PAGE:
Hoarding is not collection development
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Great American Negroes

Great American Negroes
Richardson
1945, 1956

Submitter: This year, the school I work at decided to start a book club where we are reading a book about helping students become better readers. We were discussing the sorry state of our high school library and I mentioned how half the books could go on the blog Awful Library Books. At the end of the book club I said I was going to find a truly awful book. One of the first books I grabbed was “Great American Negroes,” by Ben Richardson. We were horrified and decided we could weed this one ourselves. The spine is truly awful.

Holly: Yes, it is. It isn’t 1956 any more, people. There isn’t much reason for a high school library to hang on to something like this. It went from a celebration of a culture of great people to downright disrespectful. There is rarely a reason to keep something “because it’s historical” in a high school library. It’s not a museum.

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15 Responses to Great American Negroes

  • I am inordinately curious what the next page says.

  • That’s a library binding, not an original one, although I would guess that that illustration was probably taken from the original cover or spine.

  • I’d actually keep that one around, if it was in reasonable condition, because it’d be a great resource for someone writing an essay on the history of the Civil Rights movement.

    • It’s a high school library, not the TARDIS. It’s not bigger on the inside. They need to weed the old and replace with new. Leave the storing of this stuff to archive libraries or the Library Of Congress.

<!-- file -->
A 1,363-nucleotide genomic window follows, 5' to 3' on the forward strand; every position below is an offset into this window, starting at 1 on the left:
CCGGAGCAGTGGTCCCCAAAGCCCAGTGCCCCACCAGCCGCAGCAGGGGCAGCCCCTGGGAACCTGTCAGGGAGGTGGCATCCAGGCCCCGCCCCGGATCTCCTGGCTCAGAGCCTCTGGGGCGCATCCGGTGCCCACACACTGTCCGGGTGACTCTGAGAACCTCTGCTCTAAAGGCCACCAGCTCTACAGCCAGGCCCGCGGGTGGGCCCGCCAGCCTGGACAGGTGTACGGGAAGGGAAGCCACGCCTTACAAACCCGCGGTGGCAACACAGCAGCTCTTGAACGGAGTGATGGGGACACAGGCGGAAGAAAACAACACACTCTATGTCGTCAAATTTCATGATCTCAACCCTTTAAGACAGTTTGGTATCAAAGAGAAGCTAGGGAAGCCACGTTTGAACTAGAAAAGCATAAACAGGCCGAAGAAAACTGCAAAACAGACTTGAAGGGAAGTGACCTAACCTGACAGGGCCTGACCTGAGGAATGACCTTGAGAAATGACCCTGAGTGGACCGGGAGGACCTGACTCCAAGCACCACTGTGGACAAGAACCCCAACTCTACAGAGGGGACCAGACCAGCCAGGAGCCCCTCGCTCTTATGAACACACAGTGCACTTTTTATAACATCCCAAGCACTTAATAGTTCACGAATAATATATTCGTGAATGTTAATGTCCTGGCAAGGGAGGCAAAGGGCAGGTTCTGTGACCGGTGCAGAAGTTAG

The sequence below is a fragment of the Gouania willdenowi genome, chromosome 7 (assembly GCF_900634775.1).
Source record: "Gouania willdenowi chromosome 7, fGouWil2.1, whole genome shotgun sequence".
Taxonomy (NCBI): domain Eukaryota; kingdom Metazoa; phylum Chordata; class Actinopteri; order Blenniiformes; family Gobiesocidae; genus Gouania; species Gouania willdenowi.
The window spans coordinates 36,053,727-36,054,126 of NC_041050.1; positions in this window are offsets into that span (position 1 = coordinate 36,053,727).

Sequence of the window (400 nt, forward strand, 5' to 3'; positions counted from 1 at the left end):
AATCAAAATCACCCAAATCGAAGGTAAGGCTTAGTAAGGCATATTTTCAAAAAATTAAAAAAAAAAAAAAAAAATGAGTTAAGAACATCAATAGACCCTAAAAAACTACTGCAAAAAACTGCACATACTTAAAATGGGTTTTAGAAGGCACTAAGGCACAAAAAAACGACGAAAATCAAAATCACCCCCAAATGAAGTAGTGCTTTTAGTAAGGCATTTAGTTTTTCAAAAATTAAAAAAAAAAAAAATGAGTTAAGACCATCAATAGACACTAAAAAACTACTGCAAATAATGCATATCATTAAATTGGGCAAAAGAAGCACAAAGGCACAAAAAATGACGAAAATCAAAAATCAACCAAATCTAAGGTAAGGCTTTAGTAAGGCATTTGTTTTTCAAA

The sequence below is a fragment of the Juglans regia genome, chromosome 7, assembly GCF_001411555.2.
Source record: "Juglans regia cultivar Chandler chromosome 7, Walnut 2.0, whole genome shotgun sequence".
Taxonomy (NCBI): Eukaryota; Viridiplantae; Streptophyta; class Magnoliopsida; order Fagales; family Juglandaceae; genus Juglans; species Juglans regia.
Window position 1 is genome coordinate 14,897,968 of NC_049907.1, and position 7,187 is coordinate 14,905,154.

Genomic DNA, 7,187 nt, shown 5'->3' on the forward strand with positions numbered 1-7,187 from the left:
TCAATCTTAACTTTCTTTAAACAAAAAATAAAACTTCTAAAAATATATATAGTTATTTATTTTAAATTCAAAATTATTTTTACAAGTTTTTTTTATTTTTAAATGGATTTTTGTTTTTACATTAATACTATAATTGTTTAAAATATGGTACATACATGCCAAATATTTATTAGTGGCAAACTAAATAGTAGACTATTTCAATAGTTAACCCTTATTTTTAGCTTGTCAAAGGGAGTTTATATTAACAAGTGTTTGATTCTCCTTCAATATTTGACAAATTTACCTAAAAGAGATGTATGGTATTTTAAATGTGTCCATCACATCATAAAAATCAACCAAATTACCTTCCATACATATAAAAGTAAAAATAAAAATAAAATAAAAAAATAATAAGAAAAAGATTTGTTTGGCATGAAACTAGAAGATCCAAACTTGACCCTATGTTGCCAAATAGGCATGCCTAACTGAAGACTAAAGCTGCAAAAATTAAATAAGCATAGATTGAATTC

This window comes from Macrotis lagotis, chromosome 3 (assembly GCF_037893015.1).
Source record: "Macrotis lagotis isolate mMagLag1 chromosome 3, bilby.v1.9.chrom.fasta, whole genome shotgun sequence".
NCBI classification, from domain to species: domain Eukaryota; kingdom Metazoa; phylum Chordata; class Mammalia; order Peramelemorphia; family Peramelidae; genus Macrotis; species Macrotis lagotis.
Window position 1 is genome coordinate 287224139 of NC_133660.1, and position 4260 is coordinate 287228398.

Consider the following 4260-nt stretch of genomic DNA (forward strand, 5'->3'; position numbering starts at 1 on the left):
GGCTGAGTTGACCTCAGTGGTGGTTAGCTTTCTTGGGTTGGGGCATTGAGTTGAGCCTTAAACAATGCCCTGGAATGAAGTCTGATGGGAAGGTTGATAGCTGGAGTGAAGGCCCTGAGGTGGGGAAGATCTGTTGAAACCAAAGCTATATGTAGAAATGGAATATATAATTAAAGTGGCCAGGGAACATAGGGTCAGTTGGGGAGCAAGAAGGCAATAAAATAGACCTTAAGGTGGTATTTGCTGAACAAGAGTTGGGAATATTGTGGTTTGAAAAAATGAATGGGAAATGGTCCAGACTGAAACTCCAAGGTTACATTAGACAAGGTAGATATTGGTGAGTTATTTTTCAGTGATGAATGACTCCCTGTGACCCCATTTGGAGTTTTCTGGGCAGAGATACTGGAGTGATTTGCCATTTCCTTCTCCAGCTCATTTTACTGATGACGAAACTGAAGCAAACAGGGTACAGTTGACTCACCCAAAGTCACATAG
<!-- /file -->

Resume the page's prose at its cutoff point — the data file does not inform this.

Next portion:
• I appreciate that, but high school kids might have a bit of trouble borrowing a book from an archive library for their homework and a book like this is what my highschool history teacher would call a “primary source”, ie written by someone who was there when the historical event being studied was happening. And if we didn’t cite at least one of those in our essays it tended to affect our grades for the worse. (And yes, we were expected to cite our sources properly as well.)

        • You can get the same information without the racism in newer books. And the older ones can be scanned and stored on the internet.

          This has no place in a high school library.

        • I’m not sure this is a first-hand account. The publication dates are a bit late and it sounds more likely to be a collection of biographies at best. I don’t think it would count as a primary source.

          -Courtesy of your friendly neighborhood archivist.

  • Aunt Jemima on the spine. Nice. I can’t believe this was in high school library.

  • I’m thinking that’s a school in need of a full-time librarian.

  • Some instruction on some matters of religion. One does wonder how and why there was/is so much racial inequity in matters of religion, now doesn’t one?

  • This is even worse than the doll-making book I once found at the local library that suggested using black fabric for a “Negro doll”.

  • Not weeded as of 2015? Yikes! I’d rather have the whole set of “orange” biographies!

  • How awfully nice of the slave owners to be concerned about their slave’s education and moral development.